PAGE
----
Sub-section (1) of s. 7 provides for a period
of two years within which a notice of acquisition could be given by the Central
Government. It is argued that this period is too long for keeping out an owner
or lessee of land, the mines on which had been worked in the past and that
Parliament could not have intended this effect. Therefore, the argument
proceeds, this provision also points to the conclusion that the word
"land" wherever it occurs in the Act should be read as virgin land.
Prospecting operations are necessarily prolonged because what lies under the
surface of land cannot be easily ascertained except by undertaking drilling or
other appropriate operations at a number of places. Such operations are bound
to be prolonged. Parliament apparently thought that it would be reasonable to
allow a period of two years to the Government for carrying on the necessary
operations and for, making up its mind. The mere length of the period so
allowed to the Government cannot be regarded as indicative of the intention of
Parliament to give to the word 'land' the -meaning 'virgin land'.
Reliance was placed on the explanation to
sub-a. (1) of s.. 8. That sub-section and the explanation are as follows:
"Any person interested in any land in
respect of which a notification under section 7 has been issued may, within '
thirty days of the issue of the notification, object to the acquisition of the
whole or any part of the land or of any rights in or over such land.
Explanation.-It shall not be an objection
within the meaning of this section for any person to say 58 that he himself
desires to undertake mining operations in the land for the production of coal
and that such operations should not be undertaken by the Central Government or
by any other person".
It was argued that in the explanation the
words used are "to undertake mining operations" and not "to
carry on mining operations" and therefore the Act could not be intended to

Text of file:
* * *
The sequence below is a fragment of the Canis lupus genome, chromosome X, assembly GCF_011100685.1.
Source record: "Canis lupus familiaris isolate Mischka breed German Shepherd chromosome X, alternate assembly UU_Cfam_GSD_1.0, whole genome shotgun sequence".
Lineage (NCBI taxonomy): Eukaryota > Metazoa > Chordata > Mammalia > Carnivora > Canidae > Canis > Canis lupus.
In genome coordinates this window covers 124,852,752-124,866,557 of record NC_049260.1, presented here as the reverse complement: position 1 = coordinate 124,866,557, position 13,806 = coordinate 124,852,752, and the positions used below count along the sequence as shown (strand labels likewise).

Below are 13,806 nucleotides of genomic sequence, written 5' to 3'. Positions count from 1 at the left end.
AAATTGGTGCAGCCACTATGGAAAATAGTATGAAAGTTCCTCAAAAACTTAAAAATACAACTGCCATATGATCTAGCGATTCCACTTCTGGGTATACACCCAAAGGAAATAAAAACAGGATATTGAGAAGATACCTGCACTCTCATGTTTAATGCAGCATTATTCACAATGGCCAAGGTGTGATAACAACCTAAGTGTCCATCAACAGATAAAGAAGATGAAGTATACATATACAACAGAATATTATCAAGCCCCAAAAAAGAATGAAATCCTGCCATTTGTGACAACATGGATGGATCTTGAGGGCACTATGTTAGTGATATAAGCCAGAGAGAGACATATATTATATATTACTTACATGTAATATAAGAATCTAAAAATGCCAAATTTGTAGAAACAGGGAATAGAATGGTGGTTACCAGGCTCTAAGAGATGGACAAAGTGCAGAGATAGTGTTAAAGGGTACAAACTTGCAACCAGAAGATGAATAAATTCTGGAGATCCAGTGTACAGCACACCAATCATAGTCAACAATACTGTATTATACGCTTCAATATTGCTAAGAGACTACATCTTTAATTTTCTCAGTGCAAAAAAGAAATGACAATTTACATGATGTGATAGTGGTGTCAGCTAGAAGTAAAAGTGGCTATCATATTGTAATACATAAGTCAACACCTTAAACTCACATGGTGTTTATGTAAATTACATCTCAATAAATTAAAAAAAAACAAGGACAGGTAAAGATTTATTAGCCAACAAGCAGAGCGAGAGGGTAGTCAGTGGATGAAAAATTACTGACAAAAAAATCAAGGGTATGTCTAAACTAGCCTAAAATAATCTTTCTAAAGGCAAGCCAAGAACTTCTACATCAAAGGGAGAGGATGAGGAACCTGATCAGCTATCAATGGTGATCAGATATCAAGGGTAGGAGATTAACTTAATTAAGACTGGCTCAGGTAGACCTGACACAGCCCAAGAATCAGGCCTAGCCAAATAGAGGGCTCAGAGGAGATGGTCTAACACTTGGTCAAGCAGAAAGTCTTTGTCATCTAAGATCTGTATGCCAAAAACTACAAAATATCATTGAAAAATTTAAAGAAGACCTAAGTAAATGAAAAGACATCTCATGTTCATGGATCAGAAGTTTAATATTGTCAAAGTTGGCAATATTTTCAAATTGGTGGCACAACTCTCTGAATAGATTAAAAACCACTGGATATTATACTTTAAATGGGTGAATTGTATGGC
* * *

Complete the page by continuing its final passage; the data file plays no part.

apply to worked mines. Here again the argument is similar to that advanced on
the basis of cl. (b) of s. 5 and what we have said regarding it would equally
Adverting to s. 13 of the Act which deals
with compensation for prospecting licences ceasing to have effect and rights
under mining leases being acquired, it was contended that as there is no
provision for compensation in respect of the minerals lying underground,
Parliament could not be deemed to have enacted this law for the purpose of
acquiring mines which have been worked in the past. According to Mr. Das if we
have understood him right, when a person has acquired land either as an owner
or as a lessee carrying with it the rights to win minerals and has opened in
that land mines which he worked for some time, there takes place a severance
between the right to the surface and right to the minerals and that
consequently such person will thereafter be holding the minerals as separate
tenement, that is, something apart from the land demised and this separate
tenement cannot be acquired under the terms of the present Act or, if it can be
so acquired, it has to be specifically compensated for.
Reference to the several provisions of the
Act and in particular to those of s. 13 indicates, according to learned
counsel, the limited scope of the Act. It is difficult to appreciate the
contention that merely because the owner or the lessee of a land had opened mines
on that land, a severance is effected between the surface and the underground
minerals. It may be that a trespasser by adverse possession for the statutory
period can acquire rights to underground minerals. It may also be that if that
happens the surface rights would become severed from the mineral rights as a
result of which the 59 minerals underground would form a separate tenement. It
is, however, difficult to see how the owner or the lessee of land who has right
to win minerals can effect such a severance between the mineral rights and
surface rights by opening and operating the mines of that land. For, even while
he is carrying on mining operations he continues to enjoy the surface rights